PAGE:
While in prison, he did his “O” and “A” levels and law degree, and swore that if he survived prison, he would forever oppose the death penalty. This is because across from his cell at the Harare Central Prison (then known as Salisbury Prison) was a door to another room where if people were hanged, their bodies dropped. “So my colleagues and other people were being hanged, and their bodies were dropping into that room, and I was hearing them drop,” he told New African. That changed his view about capital punishment forever.

“For the first 12 years after independence when I was the minister of justice, no one was hanged in this country,” he told New African. “I refused to sign the papers, because those papers had to be signed first by the minister of justice before being passed on to the president for the final signature. And I refused to sign them. Fortunately the president did not fire me.” Today, again, as minister for justice and vice president, he has refused to sign the death penalty papers.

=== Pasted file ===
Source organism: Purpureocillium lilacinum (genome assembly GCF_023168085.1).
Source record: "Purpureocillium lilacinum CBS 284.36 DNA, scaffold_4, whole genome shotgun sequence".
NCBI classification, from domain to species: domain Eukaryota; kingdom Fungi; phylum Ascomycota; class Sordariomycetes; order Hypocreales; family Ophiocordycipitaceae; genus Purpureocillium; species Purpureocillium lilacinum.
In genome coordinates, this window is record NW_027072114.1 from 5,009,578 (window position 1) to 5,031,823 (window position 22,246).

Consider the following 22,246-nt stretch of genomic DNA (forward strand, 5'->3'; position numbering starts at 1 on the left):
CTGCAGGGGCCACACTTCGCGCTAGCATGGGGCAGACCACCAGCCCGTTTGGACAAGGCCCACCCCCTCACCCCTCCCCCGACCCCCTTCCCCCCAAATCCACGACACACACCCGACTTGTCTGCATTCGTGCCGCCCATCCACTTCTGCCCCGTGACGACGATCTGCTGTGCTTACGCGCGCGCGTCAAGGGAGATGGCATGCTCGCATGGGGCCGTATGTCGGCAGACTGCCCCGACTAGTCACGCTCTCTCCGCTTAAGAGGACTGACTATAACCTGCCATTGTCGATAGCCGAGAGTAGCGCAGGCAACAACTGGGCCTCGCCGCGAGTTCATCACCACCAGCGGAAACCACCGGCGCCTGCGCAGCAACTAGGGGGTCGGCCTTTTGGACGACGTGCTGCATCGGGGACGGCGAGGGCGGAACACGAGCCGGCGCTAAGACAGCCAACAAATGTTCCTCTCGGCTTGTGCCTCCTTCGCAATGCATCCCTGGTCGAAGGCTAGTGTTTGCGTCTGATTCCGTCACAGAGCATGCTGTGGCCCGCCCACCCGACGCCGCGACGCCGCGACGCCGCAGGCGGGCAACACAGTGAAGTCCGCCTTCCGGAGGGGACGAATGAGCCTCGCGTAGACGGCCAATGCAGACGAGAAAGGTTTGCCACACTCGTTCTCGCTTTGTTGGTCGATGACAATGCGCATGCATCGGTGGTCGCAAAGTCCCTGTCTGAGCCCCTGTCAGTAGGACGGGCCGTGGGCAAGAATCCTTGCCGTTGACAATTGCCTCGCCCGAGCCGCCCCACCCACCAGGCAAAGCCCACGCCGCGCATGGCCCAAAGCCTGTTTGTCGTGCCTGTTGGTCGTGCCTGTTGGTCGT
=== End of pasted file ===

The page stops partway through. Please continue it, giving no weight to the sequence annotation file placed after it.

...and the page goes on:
Back when the Rhodesians released him from prison, he re-joined the war by moving to Mozambique, where he became close to Mugabe as his special assistant until independence in 1980 when he was named as a cabinet minister. He has since served in various positions, including as security minister during one of the most difficult periods in post-independence Zimbabwe, when Zapu and government forces battled for supremacy in Matabeland in 1981-82, which led to a heavy loss of lives on the Zapu side, an event now known as Gukurahundi.

In 2004, ED was in pole position to become vice president but he was asked by Mugabe to step aside for a woman, Joice Mujuru, to become the first female vice president of the country. Finally, ED’s turn came in December 2014, when he was named as one of the two vice presidents appointed by Mugabe after VP Mujuru and others were sacked from the government. NA


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Written by Baffour Ankomah

Baffour Ankomah is New African's current Editor at Large. He has spent much of his 39 years of journalism at the magazine, having served as its Assistant Editor for 6 years, Deputy Editor for 5 years, and Editor for 15 years, retiring from active service in 2014. In 39 years of his journalism career - Africa and his many causes have been his passion. His personal column, Baffour's Beefs, which has been running continuously in New African since 1987, is a big hit and a must-read for the magazine's worldwide readers. He is now based in Zimbabwe, where he and his wife Elizabeth run their own media consultancy and fashion house called "African Interest" which trades under the trademark "I am African".